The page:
When Illinois' American Football reunited for a run of shows in 2014/15, grown men wept. I should know, I was one of them. Standing in the crowd at one of their first ever UK gigs, it was difficult to imagine the band releasing a new album any time soon. After all, how could they possibly add to their paradoxically short-lived, yet long-lasting legacy?
When bands make a genre-defining album, that's never their aim. Indeed, it's often not until years later that it becomes viewed as such anyway. By the time American Football's self-titled debut had come to define the late Nineties Midwest sound, they themselves had already moved on; Mike Kinsella especially, with the frontman involving himself heavily in myriad other acts.
It's for that reason that the reunion and eventual announcement of a new record was so surprising, it seemed the band were happy to let their legacy lie.
I'm glad they didn't. Their second LP, also titled American Football, feels far more than the token gesture it could have been. Awash in the lush jangles and rich swells of brass that endeared their debut to so many, it's almost as if the 20 years that have passed between records never happened. Almost.
AF2 feels deeper and more nuanced than its predecessor, and with 20 years of experience for the band to draw on, more mature. With that in mind, it's little surprise that with the record come the familiar pangs of nostalgia, for both band and listener alike. "The past still present tense", Kinsella sings on 'Home is Where the Haunt Is', a telling lyric for a man who moved on from the band, seemingly without ever looking back. But where American Football never made it of Illinois first time round, they've gone much further this time, both literally and otherwise.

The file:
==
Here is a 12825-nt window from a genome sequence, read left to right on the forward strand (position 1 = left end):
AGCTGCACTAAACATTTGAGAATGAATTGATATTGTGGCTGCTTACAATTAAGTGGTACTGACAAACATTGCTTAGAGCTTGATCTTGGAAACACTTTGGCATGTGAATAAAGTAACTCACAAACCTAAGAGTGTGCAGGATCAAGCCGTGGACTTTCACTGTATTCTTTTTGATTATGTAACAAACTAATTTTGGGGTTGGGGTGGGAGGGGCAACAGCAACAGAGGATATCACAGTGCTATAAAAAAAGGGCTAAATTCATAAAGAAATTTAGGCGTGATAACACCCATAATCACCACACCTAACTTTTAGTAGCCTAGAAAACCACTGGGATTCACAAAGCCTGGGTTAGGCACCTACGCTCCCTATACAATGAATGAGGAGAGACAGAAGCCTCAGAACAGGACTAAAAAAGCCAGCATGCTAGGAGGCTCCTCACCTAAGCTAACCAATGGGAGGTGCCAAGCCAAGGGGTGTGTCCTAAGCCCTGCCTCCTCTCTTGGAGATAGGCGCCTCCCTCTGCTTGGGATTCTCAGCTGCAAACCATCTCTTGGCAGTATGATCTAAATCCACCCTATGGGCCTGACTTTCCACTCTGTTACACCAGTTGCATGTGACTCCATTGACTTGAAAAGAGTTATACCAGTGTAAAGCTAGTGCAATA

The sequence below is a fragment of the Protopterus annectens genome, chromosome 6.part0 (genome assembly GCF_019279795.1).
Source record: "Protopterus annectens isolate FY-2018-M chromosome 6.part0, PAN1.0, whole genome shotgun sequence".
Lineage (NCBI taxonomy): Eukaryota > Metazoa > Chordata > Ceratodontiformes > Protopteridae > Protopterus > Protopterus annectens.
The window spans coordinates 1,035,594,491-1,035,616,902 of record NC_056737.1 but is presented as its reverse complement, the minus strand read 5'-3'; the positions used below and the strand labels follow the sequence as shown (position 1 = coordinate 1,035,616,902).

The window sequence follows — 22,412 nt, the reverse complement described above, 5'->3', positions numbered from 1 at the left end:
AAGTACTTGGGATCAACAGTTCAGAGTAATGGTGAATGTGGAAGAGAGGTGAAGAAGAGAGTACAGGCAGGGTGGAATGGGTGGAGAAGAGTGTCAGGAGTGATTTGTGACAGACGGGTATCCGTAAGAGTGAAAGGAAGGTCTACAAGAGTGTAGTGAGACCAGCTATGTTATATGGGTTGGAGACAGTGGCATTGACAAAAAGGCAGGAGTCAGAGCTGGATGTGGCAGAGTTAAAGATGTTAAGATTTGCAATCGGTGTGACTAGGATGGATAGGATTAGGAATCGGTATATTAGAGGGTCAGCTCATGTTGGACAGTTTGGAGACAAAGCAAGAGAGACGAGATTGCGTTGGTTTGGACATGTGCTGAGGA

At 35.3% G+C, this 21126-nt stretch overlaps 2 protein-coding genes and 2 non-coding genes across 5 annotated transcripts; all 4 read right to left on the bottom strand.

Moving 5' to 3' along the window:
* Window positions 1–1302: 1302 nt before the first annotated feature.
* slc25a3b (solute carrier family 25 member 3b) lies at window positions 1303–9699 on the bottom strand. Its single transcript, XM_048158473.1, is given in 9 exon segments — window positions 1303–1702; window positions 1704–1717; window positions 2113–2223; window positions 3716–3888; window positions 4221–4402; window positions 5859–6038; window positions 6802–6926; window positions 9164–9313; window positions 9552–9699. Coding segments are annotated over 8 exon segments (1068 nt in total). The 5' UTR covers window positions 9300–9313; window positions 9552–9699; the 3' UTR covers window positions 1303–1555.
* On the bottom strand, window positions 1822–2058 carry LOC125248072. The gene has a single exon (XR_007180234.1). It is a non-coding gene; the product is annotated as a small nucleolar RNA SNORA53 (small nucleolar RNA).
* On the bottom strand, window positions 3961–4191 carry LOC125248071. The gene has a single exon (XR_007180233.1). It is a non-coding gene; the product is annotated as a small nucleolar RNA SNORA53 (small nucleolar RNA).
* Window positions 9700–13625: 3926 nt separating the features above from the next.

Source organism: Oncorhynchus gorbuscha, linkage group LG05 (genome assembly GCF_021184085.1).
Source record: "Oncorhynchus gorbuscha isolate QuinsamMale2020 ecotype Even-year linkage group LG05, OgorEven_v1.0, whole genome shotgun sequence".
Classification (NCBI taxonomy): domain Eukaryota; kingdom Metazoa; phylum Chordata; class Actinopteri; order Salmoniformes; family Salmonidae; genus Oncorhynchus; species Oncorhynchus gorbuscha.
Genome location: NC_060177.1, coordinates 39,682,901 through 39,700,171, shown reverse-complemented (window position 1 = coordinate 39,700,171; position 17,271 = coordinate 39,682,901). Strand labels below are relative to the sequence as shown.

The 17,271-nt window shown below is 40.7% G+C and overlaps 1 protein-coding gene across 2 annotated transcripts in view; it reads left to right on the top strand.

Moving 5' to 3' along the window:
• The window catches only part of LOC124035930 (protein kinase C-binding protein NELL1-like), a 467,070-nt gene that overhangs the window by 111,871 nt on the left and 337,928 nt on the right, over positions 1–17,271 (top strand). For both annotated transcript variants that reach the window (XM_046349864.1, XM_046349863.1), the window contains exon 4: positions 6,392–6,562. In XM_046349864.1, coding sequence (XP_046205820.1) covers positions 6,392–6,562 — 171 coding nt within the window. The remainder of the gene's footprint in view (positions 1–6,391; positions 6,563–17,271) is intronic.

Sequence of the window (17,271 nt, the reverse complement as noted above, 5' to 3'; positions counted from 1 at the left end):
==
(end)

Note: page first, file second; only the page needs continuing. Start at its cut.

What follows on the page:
Though much of the record's aesthetic will be familiar to established fans, there's a quiet confidence exhibited which makes it feel much more accessible to newcomers than their debut. As a result, tracks such as 'Give Me the Gun' or album closer 'Everyone is Dressed Up' take on a sombre, more indie-driven vibe that won't be unfamiliar to fans of Death Cab for Cutie. And while the band still have little regard for conventional time signatures, here they're employed more subtly than on their debut, allowing for the more matured, introspective lyricism to be really come to the fore.
While the record is rooted in nostalgia, so much so the cover features the same iconic house as their debut, it also manages to feel fresh and tentatively exciting, something that's a result of the band exploring new ideas or looking at old ones from different perspectives. It's for that the reason as well that the cover is shot from inside the house looking out; a wistful nod to the past while accepting that they're in a different place now; that the band themselves are different people.
If it feels fresh and exciting, that's because it is. This is only American Football's second album, they're a band still in their infancy and quite clearly a band with so much more to give, so much more to explore musically. That 20 years have passed between records matters not. In fact, if anything time has only the strengthened the chemistry of the band, distilling its essence in to something much purer than its base product. In a year of excellent records, American Football have quite possibly made the best.
10Dave Beech's Score